- What is a Conservation Area?
- How can I find out if a tree is in a Conservation Area?
- Why are trees important in Conservation Areas?
- What is classed as a tree?
- What about hedges?
- I want to prune or fell a tree in a Conservation Area - what do I do?
- What happens next
- Do I always have to give the council 6 weeks notice or are there exemptions?
- Who should I get to carry out the work?
- Working near trees in a Conservation Area
- If I fell a tree in the Conservation Area do I have to replace it?
- What are the penalties if I cut down or prune a tree without giving the Council notice?
- Tree Preservation Orders
- How do I find out if notification has been given for work I have seen?
Under the Town and Country Planning Act 1990 all trees in a Conservation Area with a trunk diameter of 75mm or more (measured at 1.5m above natural ground level) are protected (subject to some exemptions). It is an offence to prune, fell or otherwise damage a tree without first giving notice to the Council.
The purpose of this requirement is to give the Council the opportunity to consider whether a Tree Preservation Order should be made to further protect the tree.
The differences between tree protected by a Tree Preservation Order or a tree protected by a Conservation Area designation can be found here.
A Conservation Area is designated where special architectural or historic interest makes it desirable to preserve or enhance the area’s character or appearance.
Conservation Areas usually cover the historic and central areas of our towns and villages. There are over 30 designated Conservation Areas within Bath and North East Somerset at present. The City of Bath Conservation Area covers almost three quarters of the City making it one of the largest single Conservation Areas in the country.
You can view Conservation Areas and search for properties on the Council's mapping website. This link will take you directly to the Conservation Area Map.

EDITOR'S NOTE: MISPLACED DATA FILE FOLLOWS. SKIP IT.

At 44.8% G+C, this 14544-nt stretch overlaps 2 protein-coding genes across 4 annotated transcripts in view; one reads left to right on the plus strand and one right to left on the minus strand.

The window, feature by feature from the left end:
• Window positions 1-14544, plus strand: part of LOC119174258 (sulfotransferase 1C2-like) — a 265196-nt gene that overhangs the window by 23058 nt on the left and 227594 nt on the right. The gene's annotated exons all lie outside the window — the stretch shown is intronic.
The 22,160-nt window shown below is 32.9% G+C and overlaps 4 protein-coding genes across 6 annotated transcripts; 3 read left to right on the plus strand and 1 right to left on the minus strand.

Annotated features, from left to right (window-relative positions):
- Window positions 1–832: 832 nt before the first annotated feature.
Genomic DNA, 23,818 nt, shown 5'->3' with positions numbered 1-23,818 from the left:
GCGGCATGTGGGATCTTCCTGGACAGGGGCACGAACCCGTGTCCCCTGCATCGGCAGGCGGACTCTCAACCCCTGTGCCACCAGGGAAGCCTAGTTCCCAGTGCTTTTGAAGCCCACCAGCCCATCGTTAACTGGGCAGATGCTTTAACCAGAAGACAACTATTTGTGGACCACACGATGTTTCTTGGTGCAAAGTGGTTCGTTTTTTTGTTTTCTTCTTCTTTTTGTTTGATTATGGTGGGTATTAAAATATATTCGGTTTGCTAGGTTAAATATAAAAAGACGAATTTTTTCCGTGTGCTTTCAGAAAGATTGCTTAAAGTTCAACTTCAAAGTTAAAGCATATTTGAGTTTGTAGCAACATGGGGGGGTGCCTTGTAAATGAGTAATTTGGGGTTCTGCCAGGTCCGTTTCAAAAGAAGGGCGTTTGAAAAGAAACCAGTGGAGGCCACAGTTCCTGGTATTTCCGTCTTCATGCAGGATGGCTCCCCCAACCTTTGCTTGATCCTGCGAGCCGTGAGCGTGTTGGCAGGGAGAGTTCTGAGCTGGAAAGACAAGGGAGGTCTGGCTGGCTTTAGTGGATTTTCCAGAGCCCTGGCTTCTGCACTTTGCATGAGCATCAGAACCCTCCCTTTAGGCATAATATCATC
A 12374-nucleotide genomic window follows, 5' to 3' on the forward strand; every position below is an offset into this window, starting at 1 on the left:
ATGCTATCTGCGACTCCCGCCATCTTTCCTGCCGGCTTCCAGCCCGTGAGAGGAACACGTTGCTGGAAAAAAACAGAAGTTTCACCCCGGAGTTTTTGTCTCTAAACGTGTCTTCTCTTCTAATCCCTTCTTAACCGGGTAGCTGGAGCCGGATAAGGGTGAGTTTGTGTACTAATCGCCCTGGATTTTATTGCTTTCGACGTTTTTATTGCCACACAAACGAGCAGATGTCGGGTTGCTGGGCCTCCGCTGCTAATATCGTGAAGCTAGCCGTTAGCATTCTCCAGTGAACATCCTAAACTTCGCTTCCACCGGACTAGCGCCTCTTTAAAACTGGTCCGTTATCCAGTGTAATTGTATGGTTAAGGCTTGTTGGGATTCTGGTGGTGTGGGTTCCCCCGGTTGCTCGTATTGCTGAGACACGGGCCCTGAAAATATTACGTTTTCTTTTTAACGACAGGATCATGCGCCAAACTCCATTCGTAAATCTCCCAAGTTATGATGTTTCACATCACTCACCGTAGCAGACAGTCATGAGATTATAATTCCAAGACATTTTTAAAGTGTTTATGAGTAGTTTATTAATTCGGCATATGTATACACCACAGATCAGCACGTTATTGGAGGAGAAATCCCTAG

Whilst a Conservation Area is generally centred on listed buildings and other historic built features, the landscape surrounding it and trees within it contribute significantly to its appearance. The setting of a Conservation Area can be equally as important as the buildings or historic features themselves.
Trees also help to improve the quality and amenity of an area. They provide cool dappled shade and improve the quality of our air.
The High Court has held that a ‘tree’ is anything which ordinarily anyone would call a tree. Bushes and shrubs are not protected.
If the hedge forms part of a garden and has been clearly managed as a hedge, it is not protected. However if it has been left unmanaged for many years and has grown into a line or row of trees they will be protected. If the hedge is not part of a garden it may be protected by the Hedgerow Regulations 1997.
With either of these it would be best to ask us first - email: mailto:firstname.lastname@example.org
If you wish to prune or fell a tree within a Conservation Area you must give the Council six weeks notice in writing of your intention to carry out the work.
This notice should set out clearly what is proposed and should include at least the following:
the location of the tree and the species if known;
exactly what work is proposed (a proposal simply to ‘top’ the tree or ‘lop’ or ‘cut back’ some branches is too vague because it fails to describe the extent of the work);
you may also wish to include supporting reasons for the work because this may help the council in deciding what to do
You are not obliged to use any particular form, however you can submit your notification online through the Planning Portal (external link), or alternatively download the form entitled Works to Trees from our website. A simple form has also been compiled to assist you which is available to download as a PDF and included in the Documents section to the right. The information you provide will be published on the Planning Register.
Once your notification has been received a letter of acknowledgement will be sent to you.